T-minus one day and counting before the presidential election! Emotions are running high among people of faith. Scott Sauls, Pastor of Christ Presbyterian Church in Nashville merely announced the title of his recent sermon, How Would Jesus Vote?, and was deluged with strong opinions … BEFORE he even preached the message. In a similar vein, Christianity Today President & CEO, Timothy Dalrymple’s article, Why Evangelicals Disagree on the President, is itself sharpy debated in the comment threads where it’s posted. Many of the comments argue in simplistic terms, as if the issues surrounding one’s choice for president were clean-cut, neat and tidy, either/or, black and white choices, when the reality for the people those issues affect wouldn’t see it as such.
This series of post has examined Jesus being confronted by religious and political leaders to come down on a hotly contested issue – whether or not to pay a head tax to Caesar. My previous post addressed how Jesus didn’t settle for a simplistic approach to political engagement, nor should we.
This post attempts to point out that while Jesus eschewed simplistic thinking, he didn’t dismiss the importance of being familiar with and concerned with political realities. At the same time, Jesus doesn’t elevate politics to the level of being all-important. Instead, Jesus models a sensibility that neither ignores, nor idolizes political power.
Jesus doesn’t cave in to political complacency
After being confronted, Jesus asks one of them to present the coin in question (which is a HUGE deal that I’ll come back to later). The story picks us from there,
They brought the coin, and he asked them, “Whose image is this? And whose inscription?” “Caesar’s,” they replied. 17 Then Jesus said to them, “Give back to Caesar what is Caesar’s and to God what is God’s.” – Mark 12:16-17
The image would have been of Tiberius. The word Jesus uses here is “icon”. The inscription would have read, “Tiberius Caesar, son of the god Augustus, pontifus maximus – King, son of god, high priest.” No wonder Jewish people were offended. This broke the first two commandments. While this is certainly concerning, Jesus doesn’t react by throwing the coin away in righteous indignation and tell everyone to refuse paying the tax. He doesn’t endorse the blasphemous image and inscription either. He re-frames the question wisely by asking about ownership. In other words, who actually owns this coin? In the Roman world, coins were minted out of the Emperor’s wealth and bore his image. They were his coins. Jesus knew how the system worked.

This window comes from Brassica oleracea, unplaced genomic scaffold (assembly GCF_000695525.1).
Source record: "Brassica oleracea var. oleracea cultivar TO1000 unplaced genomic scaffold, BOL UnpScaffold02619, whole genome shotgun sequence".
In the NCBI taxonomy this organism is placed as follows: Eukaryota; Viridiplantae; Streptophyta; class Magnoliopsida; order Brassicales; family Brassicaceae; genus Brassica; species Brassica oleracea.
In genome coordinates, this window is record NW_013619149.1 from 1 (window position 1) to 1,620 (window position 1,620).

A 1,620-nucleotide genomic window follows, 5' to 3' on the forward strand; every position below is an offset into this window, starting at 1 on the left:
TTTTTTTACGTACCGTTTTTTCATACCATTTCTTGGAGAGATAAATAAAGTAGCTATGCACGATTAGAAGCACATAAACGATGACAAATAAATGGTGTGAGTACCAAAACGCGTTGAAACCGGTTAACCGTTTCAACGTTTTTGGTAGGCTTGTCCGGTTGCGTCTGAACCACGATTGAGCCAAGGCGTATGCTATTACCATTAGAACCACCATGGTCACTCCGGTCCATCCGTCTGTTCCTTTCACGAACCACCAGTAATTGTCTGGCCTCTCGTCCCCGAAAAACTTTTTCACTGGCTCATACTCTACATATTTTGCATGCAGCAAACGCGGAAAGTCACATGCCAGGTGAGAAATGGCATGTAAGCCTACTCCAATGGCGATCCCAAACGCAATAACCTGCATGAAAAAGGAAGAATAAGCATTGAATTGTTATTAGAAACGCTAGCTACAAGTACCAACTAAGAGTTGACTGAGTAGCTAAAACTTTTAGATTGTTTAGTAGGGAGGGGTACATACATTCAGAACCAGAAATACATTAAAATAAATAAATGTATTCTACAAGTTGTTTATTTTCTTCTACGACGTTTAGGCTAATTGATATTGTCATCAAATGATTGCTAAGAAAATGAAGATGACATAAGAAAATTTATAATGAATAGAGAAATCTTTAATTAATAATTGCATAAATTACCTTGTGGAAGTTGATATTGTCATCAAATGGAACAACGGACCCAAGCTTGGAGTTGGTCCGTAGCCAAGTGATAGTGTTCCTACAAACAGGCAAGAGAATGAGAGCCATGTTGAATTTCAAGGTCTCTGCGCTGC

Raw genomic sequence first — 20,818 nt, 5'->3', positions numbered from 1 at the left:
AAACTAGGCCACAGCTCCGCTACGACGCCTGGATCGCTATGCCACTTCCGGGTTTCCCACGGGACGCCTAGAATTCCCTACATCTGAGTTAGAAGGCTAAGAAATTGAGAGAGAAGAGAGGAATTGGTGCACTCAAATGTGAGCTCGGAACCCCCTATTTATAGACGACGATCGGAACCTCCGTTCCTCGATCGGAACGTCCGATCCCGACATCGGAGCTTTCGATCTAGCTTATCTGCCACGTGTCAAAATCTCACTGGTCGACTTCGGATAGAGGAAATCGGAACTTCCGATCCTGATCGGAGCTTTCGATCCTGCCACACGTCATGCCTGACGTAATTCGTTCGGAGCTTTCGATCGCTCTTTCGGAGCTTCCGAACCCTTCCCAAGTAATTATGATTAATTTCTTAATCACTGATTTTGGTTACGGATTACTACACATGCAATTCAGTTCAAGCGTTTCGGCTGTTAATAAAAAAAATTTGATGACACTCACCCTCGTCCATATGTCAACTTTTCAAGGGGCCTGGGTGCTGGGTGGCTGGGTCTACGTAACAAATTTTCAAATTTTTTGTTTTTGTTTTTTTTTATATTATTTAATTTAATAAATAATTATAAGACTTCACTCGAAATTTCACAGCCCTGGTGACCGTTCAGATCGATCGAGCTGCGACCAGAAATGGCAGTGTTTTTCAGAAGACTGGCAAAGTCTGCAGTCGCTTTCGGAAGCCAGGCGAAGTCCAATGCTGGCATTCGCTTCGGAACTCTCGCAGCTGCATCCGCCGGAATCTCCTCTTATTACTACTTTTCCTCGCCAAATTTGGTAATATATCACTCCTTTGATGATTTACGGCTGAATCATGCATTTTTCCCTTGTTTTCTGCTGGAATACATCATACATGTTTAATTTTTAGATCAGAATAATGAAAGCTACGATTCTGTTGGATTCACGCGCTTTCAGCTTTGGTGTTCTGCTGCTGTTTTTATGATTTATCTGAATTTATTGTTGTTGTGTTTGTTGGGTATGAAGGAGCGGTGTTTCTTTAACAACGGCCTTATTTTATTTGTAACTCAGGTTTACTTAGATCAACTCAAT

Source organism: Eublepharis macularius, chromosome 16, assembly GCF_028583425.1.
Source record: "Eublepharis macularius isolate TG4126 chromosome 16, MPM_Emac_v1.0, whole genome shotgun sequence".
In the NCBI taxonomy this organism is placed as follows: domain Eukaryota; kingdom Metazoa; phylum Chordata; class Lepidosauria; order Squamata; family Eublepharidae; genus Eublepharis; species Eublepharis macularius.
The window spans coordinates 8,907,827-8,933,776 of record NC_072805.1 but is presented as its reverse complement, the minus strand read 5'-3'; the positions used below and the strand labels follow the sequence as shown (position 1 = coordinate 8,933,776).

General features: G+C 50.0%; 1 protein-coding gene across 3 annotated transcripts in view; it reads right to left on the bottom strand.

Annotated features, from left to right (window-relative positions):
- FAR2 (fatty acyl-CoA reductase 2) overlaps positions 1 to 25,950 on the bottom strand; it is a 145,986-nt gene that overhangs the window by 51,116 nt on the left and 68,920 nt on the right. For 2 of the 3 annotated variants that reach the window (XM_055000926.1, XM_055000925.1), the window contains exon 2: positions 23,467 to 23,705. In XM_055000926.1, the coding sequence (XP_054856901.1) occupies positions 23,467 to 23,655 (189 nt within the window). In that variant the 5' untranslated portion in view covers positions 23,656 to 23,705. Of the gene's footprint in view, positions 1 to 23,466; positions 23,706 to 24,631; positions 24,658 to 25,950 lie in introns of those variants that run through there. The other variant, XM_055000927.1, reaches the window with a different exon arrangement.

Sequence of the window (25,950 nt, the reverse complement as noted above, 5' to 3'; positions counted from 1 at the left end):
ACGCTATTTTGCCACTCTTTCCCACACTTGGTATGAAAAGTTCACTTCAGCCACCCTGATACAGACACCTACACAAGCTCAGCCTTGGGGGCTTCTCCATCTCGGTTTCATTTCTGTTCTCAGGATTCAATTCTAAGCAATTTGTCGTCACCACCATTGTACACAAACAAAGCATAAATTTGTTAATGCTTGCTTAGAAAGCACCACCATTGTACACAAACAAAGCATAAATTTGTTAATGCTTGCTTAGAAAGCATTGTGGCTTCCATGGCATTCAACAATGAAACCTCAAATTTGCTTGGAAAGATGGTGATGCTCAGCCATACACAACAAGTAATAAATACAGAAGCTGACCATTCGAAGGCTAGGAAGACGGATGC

Why does this matter?
Christians can often make the mistake of thinking that the world system within which we operate isn’t worth navigating, knowing, and understanding. As I wrote in a previous post, living in our “bubbles” or “echo-chambers” in willful ignorance and withdrawal from the world is not an option for faithful Christians. The book of Daniel, chapter 1, records that Daniel and his three friends, after being taken in exile to Babylon, became knowledgeable in the ways of Babylonian culture to such an extent that King Nebuchadnezzar “found none equal to Daniel, Hananiah, Mishael and Azariah; so they entered the king’s service. In every matter of wisdom and understanding about which the king questioned them, he found them ten times better than all the magicians and enchanters in his whole kingdom.” (Daniel 1:19-20) When Paul, the Apostle was arrested and flogged without a trial, he appealed to his Roman citizenship as a means of demanding accountability for their unjust treatment. (Acts 16:35-39)